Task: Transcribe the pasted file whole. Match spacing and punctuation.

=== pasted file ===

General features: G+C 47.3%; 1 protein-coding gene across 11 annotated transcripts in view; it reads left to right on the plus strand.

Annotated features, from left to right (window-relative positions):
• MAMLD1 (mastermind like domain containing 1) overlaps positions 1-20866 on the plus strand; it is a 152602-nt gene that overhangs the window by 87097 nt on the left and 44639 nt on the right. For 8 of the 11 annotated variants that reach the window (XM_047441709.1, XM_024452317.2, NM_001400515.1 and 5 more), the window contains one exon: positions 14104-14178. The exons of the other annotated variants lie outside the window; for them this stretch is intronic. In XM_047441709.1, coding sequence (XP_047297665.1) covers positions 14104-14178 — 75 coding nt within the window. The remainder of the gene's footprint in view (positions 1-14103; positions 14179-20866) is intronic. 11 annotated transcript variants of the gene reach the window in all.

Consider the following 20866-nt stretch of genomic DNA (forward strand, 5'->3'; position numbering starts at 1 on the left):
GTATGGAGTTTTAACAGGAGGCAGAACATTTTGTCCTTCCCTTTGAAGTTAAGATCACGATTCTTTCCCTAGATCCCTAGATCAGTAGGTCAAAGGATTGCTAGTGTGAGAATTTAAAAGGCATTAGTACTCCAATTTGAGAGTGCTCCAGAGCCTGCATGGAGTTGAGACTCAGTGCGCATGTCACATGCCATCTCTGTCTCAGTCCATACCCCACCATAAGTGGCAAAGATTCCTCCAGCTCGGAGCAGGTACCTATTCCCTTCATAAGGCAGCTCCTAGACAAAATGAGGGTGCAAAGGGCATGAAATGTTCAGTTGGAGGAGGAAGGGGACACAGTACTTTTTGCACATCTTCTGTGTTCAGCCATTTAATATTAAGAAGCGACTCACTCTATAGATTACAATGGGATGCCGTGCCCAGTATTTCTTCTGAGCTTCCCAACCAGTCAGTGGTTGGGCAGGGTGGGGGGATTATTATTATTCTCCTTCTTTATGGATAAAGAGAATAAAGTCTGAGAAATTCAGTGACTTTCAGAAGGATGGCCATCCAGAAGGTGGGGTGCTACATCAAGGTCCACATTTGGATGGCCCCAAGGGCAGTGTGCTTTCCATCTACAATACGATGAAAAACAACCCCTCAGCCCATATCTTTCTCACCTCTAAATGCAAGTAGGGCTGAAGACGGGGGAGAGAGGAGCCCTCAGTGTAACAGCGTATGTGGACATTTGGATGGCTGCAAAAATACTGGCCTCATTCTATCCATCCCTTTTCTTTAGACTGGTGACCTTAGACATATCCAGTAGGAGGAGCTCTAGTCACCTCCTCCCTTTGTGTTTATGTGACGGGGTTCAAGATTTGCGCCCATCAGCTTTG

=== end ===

General features: G+C 47.3%; 1 protein-coding gene across 11 annotated transcripts in view; it reads left to right on the plus strand.

Annotated features, from left to right (window-relative positions):
• MAMLD1 (mastermind like domain containing 1) overlaps positions 1-20866 on the plus strand; it is a 152602-nt gene that overhangs the window by 87097 nt on the left and 44639 nt on the right. For 8 of the 11 annotated variants that reach the window (XM_047441709.1, XM_024452317.2, NM_001400515.1 and 5 more), the window contains one exon: positions 14104-14178. The exons of the other annotated variants lie outside the window; for them this stretch is intronic. In XM_047441709.1, coding sequence (XP_047297665.1) covers positions 14104-14178 — 75 coding nt within the window. The remainder of the gene's footprint in view (positions 1-14103; positions 14179-20866) is intronic. 11 annotated transcript variants of the gene reach the window in all.

Consider the following 20866-nt stretch of genomic DNA (forward strand, 5'->3'; position numbering starts at 1 on the left):
GTATGGAGTTTTAACAGGAGGCAGAACATTTTGTCCTTCCCTTTGAAGTTAAGATCACGATTCTTTCCCTAGATCCCTAGATCAGTAGGTCAAAGGATTGCTAGTGTGAGAATTTAAAAGGCATTAGTACTCCAATTTGAGAGTGCTCCAGAGCCTGCATGGAGTTGAGACTCAGTGCGCATGTCACATGCCATCTCTGTCTCAGTCCATACCCCACCATAAGTGGCAAAGATTCCTCCAGCTCGGAGCAGGTACCTATTCCCTTCATAAGGCAGCTCCTAGACAAAATGAGGGTGCAAAGGGCATGAAATGTTCAGTTGGAGGAGGAAGGGGACACAGTACTTTTTGCACATCTTCTGTGTTCAGCCATTTAATATTAAGAAGCGACTCACTCTATAGATTACAATGGGATGCCGTGCCCAGTATTTCTTCTGAGCTTCCCAACCAGTCAGTGGTTGGGCAGGGTGGGGGGATTATTATTATTCTCCTTCTTTATGGATAAAGAGAATAAAGTCTGAGAAATTCAGTGACTTTCAGAAGGATGGCCATCCAGAAGGTGGGGTGCTACATCAAGGTCCACATTTGGATGGCCCCAAGGGCAGTGTGCTTTCCATCTACAATACGATGAAAAACAACCCCTCAGCCCATATCTTTCTCACCTCTAAATGCAAGTAGGGCTGAAGACGGGGGAGAGAGGAGCCCTCAGTGTAACAGCGTATGTGGACATTTGGATGGCTGCAAAAATACTGGCCTCATTCTATCCATCCCTTTTCTTTAGACTGGTGACCTTAGACATATCCAGTAGGAGGAGCTCTAGTCACCTCCTCCCTTTGTGTTTATGTGACGGGGTTCAAGATTTGCGCCCATCAGCTTTG